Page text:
RAF Tornados in fresh air strike on Islamic State
RAF jets have launched a fresh air strike against Islamic State (IS) militants in Iraq, the Ministry of Defence has said.
It said two Tornados used precision-guided bombs to attack IS fighters at a fortified building near Ramadi, west of the capital Baghdad, overnight.
IS forces inside the building were firing on Iraqi soldiers, the MoD said.
Meanwhile, ex-head of the armed forces, General Lord Richards, said air strikes alone may not be enough to defeat IS.
"Ultimately you have to seize and hold ground yourself to deny them the ability to operate - and only an army, or armies can do that," he told BBC Radio 4's The World at One programme.
The UK is among more than 40 nations that have joined forces to challenge the extremist group, which has seized large parts of Iraq and Syria.
Countries including the US have taken part in air strikes against IS positions in Syria, but the UK military effort has so far been confined to Iraq.
The RAF strikes in Iraq come as a spokesman for Kurdish fighters, Idris Nassan, told the Guardian newspaper that the town of Kobane, in Syria, has been besieged "on three sides" by IS militants.
He said fighter jets "simply cannot hit each and every" fighter on the ground.
An official in Kobane, a key Syria-Turkey border town, warned it could fall to IS fighters shortly, as footage of the group's black flag being raised above a building on the eastern edge of the town emerged.
Turkish forces have been stationed on a hill close to the town, which has seen intense fighting over the past three days as Syrian Kurds try to defend the town.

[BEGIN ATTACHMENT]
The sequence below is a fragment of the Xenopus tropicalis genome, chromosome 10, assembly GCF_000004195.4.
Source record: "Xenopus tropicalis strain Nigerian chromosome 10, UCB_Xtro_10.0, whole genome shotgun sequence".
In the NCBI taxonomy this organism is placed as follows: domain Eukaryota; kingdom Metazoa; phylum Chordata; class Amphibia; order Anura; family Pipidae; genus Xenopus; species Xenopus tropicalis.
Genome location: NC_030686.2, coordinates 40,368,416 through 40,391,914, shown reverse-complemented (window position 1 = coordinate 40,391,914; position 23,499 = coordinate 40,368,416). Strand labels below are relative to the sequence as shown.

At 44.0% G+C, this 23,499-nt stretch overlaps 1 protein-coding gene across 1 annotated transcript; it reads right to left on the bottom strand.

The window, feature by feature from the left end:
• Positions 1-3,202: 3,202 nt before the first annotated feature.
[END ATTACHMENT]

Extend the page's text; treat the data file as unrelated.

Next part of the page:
'Slaughter of civilians'
Meanwhile, Prime Minister David Cameron and Chancellor of the Exchequer George Osborne met French Prime Minister Manuel Valls at Downing Street to discuss, among other things, the threat posed by IS, a No 10 spokesman said.
Downing Street said the leaders had agreed on the need to persuade Euro-MPs to adopt new rules to "enable countries to share more information on passengers travelling between European countries", saying it could be a "vital tool in tackling the threat posed by returning foreign fighters".
It comes after the UK Parliament voted to participate in air strikes against IS in Iraq after a seven-hour debate in the Commons last month.
Since then, jets have been conducting daily flights over the country from their base at RAF Akrotiri in Cyprus, with the first air strikes carried out on 30 September - four days after the vote.
Defence Secretary Michael Fallon has said the UK's priority is to stop the "slaughter of civilians" in Iraq, and that the UK and its allies would continue to be guided by Iraqi and Kurdish intelligence in identifying targets.
Deputy Prime Minister Nick Clegg said he could be prepared to support the extension of UK air strikes into Syria - if the situation on the ground becomes less "chaotic".
"Additional air strikes in Syria will only have limited effect unless we can make sure that the forces we're supporting in Syria really can make progress on the ground," he told ITV's Good Morning Britain.
On Friday, IS released a video purporting to show the beheading of Briton Alan Henning, who had been delivering aid in Syria when he was captured last year.